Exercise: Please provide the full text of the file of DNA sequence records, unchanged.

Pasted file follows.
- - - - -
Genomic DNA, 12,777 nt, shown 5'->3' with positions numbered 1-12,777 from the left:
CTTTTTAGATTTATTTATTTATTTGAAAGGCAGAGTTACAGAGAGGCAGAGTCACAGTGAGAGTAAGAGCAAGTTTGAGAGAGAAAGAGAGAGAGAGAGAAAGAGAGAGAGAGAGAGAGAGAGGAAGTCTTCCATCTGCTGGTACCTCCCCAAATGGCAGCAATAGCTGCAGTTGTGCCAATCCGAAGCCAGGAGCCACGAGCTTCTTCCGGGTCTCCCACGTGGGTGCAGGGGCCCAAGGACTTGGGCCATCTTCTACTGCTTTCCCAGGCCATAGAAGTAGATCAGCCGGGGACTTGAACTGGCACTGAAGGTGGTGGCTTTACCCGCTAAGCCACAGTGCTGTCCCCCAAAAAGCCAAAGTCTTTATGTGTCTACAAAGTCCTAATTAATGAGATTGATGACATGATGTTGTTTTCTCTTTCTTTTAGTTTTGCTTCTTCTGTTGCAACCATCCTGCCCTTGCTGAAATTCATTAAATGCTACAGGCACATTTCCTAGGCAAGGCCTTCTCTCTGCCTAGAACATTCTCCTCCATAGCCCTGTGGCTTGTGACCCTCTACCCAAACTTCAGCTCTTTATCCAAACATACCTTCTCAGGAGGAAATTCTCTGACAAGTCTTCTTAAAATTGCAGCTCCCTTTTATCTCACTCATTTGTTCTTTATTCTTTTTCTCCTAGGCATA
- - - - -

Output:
Genomic DNA, 12,777 nt, shown 5'->3' with positions numbered 1-12,777 from the left:
CTTTTTAGATTTATTTATTTATTTGAAAGGCAGAGTTACAGAGAGGCAGAGTCACAGTGAGAGTAAGAGCAAGTTTGAGAGAGAAAGAGAGAGAGAGAGAAAGAGAGAGAGAGAGAGAGAGAGGAAGTCTTCCATCTGCTGGTACCTCCCCAAATGGCAGCAATAGCTGCAGTTGTGCCAATCCGAAGCCAGGAGCCACGAGCTTCTTCCGGGTCTCCCACGTGGGTGCAGGGGCCCAAGGACTTGGGCCATCTTCTACTGCTTTCCCAGGCCATAGAAGTAGATCAGCCGGGGACTTGAACTGGCACTGAAGGTGGTGGCTTTACCCGCTAAGCCACAGTGCTGTCCCCCAAAAAGCCAAAGTCTTTATGTGTCTACAAAGTCCTAATTAATGAGATTGATGACATGATGTTGTTTTCTCTTTCTTTTAGTTTTGCTTCTTCTGTTGCAACCATCCTGCCCTTGCTGAAATTCATTAAATGCTACAGGCACATTTCCTAGGCAAGGCCTTCTCTCTGCCTAGAACATTCTCCTCCATAGCCCTGTGGCTTGTGACCCTCTACCCAAACTTCAGCTCTTTATCCAAACATACCTTCTCAGGAGGAAATTCTCTGACAAGTCTTCTTAAAATTGCAGCTCCCTTTTATCTCACTCATTTGTTCTTTATTCTTTTTCTCCTAGGCATA